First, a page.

LONDON/BERLIN - Top officials from the US-led coalition against the Islamic State group met in London on Thursday for the first talks since the Paris attacks with the threat posed by homegrown militants high on the agenda.

US Secretary of State John Kerry and British Foreign Secretary Philip Hammond co-hosted discussions involving 21 of some 60 countries that are working together to tackle the militant IS group in Syria and Iraq.

One of the three Paris attackers trained with Al-Qaeda’s Yemeni branch, according to Yemeni intelligence. Another said he was inspired by Islamic State militants.

Kerry said taming IS was “the challenge of our time”. “Their goal is to suppress and to take over and to expand a very nihilistic, unbelievably oppressive sense of how people ought to live,” Kerry said.

“We’ve seen them carry it out in the most egregiously horrendous fashion with public beheadings, they’re now threatening two Japanese hostages. “It’s the challenge of our time. And we need to step up and lead,” he added. The US official also said that members of the coalition would now meet on a monthly basis, but not necessarily at a ministerial level. A US state department official said militants leaving home to fight with IS would be a “real focus” of the meeting and that an expert working group would be formed on sharing information to stop militants travelling.

The Paris attacks rekindled fears about the dangers posed by well-trained homegrown militants returning from foreign battlefields. European police agency Europol estimates up to 5,000 EU citizens have gone to join the ranks of militants in Syria and Iraq.

Meanwhile, Belgian authorities on Wednesday charged a sixth person with terrorism following a series of raids in Belgium last week that foiled a plot to kill police.

Looming over the meeting is also the deadline set by members of the IS group for Tokyo to pay a $200 million ransom for the release of two Japanese hostages. Tokyo believes the deadline will expire at 2:50 pm (0550 GMT) on Friday. Japanese Foreign Minister Fumio Kishida will not be at the London meeting, but held talks with Hammond on Wednesday as Japanese Prime Minister Shinzo Abe admitted it was a “race against time” to free the men.

Speaking to the BBC before the talks, Hammond warned that the Iraqi army might be months away from mounting a sustained fightback against IS.

“We are renewing and regenerating the Iraqi security forces - re-equipping them, retraining them, reorganising them - but it will be months yet before they are ready to start significant combat operations against (IS),” he said. But he stressed that the conference was “about the other strands of this campaign” and not just military operations in Iraq.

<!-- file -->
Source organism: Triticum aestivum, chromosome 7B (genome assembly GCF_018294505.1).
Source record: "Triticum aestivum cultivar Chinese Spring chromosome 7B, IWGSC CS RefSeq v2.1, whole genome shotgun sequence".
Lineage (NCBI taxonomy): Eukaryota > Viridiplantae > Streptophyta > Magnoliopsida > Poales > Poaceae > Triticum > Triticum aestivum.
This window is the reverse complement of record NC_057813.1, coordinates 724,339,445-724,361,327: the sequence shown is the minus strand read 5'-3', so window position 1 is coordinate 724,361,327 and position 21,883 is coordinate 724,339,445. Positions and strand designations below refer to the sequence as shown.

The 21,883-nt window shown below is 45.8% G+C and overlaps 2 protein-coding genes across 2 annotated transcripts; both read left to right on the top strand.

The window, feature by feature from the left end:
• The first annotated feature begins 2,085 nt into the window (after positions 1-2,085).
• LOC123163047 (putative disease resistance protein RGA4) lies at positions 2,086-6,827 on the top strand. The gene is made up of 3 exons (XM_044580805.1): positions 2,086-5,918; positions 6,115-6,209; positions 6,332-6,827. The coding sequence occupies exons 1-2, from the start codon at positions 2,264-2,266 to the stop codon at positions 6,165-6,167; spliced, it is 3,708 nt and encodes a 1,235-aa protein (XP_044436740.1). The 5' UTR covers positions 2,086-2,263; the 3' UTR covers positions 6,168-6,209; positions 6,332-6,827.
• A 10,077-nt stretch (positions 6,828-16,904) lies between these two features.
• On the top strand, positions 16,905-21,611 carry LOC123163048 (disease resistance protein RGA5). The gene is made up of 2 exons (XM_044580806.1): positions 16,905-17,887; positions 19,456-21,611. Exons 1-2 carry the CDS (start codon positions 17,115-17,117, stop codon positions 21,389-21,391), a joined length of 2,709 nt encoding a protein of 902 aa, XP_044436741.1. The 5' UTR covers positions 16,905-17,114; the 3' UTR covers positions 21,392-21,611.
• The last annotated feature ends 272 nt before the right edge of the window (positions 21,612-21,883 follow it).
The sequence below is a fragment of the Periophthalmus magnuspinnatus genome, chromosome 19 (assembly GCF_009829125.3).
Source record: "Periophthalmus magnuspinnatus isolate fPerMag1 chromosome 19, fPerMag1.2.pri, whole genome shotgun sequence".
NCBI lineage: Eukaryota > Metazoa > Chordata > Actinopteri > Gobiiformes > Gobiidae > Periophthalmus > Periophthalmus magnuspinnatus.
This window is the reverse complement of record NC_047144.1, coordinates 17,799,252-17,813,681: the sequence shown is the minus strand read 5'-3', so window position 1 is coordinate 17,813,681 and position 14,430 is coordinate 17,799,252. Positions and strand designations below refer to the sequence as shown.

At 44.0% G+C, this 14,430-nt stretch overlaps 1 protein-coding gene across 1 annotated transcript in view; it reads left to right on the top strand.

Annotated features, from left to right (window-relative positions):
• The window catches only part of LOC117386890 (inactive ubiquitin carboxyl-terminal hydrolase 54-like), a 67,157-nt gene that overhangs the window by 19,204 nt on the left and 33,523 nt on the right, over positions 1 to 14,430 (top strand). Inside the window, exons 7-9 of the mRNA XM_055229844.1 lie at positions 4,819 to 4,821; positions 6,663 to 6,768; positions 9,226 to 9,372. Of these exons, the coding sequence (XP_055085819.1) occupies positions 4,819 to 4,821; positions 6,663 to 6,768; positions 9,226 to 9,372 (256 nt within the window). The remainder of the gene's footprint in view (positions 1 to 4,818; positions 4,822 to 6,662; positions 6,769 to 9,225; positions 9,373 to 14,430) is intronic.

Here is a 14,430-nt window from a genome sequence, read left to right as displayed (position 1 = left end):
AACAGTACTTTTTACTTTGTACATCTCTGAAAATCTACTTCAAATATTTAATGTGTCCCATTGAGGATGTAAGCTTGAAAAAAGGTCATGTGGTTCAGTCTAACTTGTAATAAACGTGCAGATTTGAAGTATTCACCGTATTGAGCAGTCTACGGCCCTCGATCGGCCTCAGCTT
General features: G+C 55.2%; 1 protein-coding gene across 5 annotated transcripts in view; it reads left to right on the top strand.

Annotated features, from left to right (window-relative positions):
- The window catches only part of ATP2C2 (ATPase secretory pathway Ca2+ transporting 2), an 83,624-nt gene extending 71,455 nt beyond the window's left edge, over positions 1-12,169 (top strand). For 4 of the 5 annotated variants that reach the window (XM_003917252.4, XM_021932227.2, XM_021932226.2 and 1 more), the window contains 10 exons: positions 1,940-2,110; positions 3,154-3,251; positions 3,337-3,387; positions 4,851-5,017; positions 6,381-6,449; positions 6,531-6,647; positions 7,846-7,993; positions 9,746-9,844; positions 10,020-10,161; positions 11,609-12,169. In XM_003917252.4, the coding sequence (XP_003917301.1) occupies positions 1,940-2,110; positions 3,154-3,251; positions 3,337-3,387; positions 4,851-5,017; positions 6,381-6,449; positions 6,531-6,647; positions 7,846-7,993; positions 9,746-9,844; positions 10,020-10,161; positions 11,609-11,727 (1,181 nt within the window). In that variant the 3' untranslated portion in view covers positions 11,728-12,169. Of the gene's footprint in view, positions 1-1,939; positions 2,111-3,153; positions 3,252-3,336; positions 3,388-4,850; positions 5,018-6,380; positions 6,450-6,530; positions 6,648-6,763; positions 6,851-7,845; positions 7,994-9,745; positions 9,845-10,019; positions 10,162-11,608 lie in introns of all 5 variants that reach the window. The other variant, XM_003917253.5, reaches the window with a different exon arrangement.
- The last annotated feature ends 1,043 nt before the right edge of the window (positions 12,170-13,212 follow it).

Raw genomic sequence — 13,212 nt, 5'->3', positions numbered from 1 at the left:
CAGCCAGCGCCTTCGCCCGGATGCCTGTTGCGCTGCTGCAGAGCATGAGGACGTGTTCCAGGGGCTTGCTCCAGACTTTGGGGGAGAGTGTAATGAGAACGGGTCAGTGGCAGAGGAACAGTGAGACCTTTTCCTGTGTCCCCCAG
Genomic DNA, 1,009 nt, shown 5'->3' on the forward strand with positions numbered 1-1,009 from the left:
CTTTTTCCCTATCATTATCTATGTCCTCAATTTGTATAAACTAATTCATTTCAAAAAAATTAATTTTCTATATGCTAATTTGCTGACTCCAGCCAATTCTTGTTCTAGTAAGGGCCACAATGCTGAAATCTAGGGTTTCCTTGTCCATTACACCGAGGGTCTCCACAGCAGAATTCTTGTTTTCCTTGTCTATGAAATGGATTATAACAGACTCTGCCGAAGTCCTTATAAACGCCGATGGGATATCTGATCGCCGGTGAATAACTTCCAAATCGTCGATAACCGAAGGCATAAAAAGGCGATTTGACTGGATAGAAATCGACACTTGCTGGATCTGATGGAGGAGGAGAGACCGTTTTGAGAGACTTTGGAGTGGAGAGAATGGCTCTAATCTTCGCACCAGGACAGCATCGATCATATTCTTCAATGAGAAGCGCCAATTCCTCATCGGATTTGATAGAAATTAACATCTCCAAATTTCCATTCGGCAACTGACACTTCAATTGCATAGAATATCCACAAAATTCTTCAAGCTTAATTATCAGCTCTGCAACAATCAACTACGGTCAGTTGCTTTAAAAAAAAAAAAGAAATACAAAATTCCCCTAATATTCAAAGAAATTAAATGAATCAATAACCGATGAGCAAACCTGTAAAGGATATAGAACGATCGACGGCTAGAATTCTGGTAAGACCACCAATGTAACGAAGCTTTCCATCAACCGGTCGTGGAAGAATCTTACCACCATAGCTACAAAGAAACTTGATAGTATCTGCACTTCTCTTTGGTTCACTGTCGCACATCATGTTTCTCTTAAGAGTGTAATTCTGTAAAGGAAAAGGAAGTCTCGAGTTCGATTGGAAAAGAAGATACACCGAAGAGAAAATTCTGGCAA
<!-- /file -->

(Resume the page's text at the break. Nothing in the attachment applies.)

“We’re very clear that undermining the narrative of ISIL, interdicting the flow of foreign fighters, stopping the flow of financial funding to ISIL, is as important as the military campaign itself,” he said.

Across town in Downing Street, Prime Minister David Cameron also held talks with Iraqi counterpart Haider al-Abadi. Abadi defended his country’s efforts to repel IS, saying the “Iraqi people have sacrificed their lives” to halt its advance. “We have reversed, some time ago, the advances of Daesh (IS) and we are very keen to push them back from the whole of Iraq,” he told Cameron.

Ministers will also discuss military efforts to support both Iraqi and Kurdish armed forces, how to cut IS financing, and supply aid for those caught in the crossfire.

The countries confirmed to be at Thursday’s conference are Australia, Bahrain, Belgium, Canada, Denmark, Egypt, France, Germany, Iraq, Italy, Jordan, Kuwait, the Netherlands, Norway, Qatar, Saudi Arabia, Spain, Turkey and the United Arab Emirates. The coalition last met in Brussels in December.

Meanwhile, Syria’s opposition interim government said Thursday it had received $6 million from the United States in the first direct US financial support for the rebel body.

The money is for development and relief projects in “areas liberated by the moderate Syrian opposition,” it said in a statement, including food deliveries, public services and supporting local rebel councils.

Interim government chief Ahmed Tohme said the money would be divided into two parts, with $4.4 million devoted to reconstruction and the purchase of heavy equipment include generators, water pumps and tankers.

The remaining $1.6 million will be used to strengthen local government in rebel-controlled areas and for emergency aid response, including food baskets and assistance to bakeries.

Moreover, German police Thursday arrested two suspected members of the extremist Islamic State group who had returned from Syria and searched their homes, authorities said.

The two German nationals, identified as Mustafa C., 26, and 27-year-old Sebastian B., were detained on charges of having joined a foreign terror organisation, the federal prosecutor’s office said. It said there was no indication the two were involved in planning an attack in Germany.

The men, who were arrested in North Rhine-Westphalia state, are suspected of having joined a combat unit after travelling to Syria in 2013 which was later integrated into the IS group.

Investigators accuse the two of having undergone jihad training and later doing logistical tasks such as transporting provisions to the frontline.